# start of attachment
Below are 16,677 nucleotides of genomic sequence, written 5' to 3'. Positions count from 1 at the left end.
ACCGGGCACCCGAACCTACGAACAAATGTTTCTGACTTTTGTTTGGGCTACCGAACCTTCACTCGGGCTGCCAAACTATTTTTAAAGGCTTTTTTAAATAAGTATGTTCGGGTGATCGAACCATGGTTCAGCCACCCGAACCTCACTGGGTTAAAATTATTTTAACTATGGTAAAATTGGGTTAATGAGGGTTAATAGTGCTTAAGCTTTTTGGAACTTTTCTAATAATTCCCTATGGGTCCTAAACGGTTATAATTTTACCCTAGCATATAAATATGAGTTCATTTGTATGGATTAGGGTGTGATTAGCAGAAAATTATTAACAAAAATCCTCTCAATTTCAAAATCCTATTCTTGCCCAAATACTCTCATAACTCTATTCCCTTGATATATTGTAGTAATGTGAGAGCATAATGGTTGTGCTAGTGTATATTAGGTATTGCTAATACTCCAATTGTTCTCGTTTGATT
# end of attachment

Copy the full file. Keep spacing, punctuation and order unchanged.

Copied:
Below are 16,677 nucleotides of genomic sequence, written 5' to 3'. Positions count from 1 at the left end.
ACCGGGCACCCGAACCTACGAACAAATGTTTCTGACTTTTGTTTGGGCTACCGAACCTTCACTCGGGCTGCCAAACTATTTTTAAAGGCTTTTTTAAATAAGTATGTTCGGGTGATCGAACCATGGTTCAGCCACCCGAACCTCACTGGGTTAAAATTATTTTAACTATGGTAAAATTGGGTTAATGAGGGTTAATAGTGCTTAAGCTTTTTGGAACTTTTCTAATAATTCCCTATGGGTCCTAAACGGTTATAATTTTACCCTAGCATATAAATATGAGTTCATTTGTATGGATTAGGGTGTGATTAGCAGAAAATTATTAACAAAAATCCTCTCAATTTCAAAATCCTATTCTTGCCCAAATACTCTCATAACTCTATTCCCTTGATATATTGTAGTAATGTGAGAGCATAATGGTTGTGCTAGTGTATATTAGGTATTGCTAATACTCCAATTGTTCTCGTTTGATT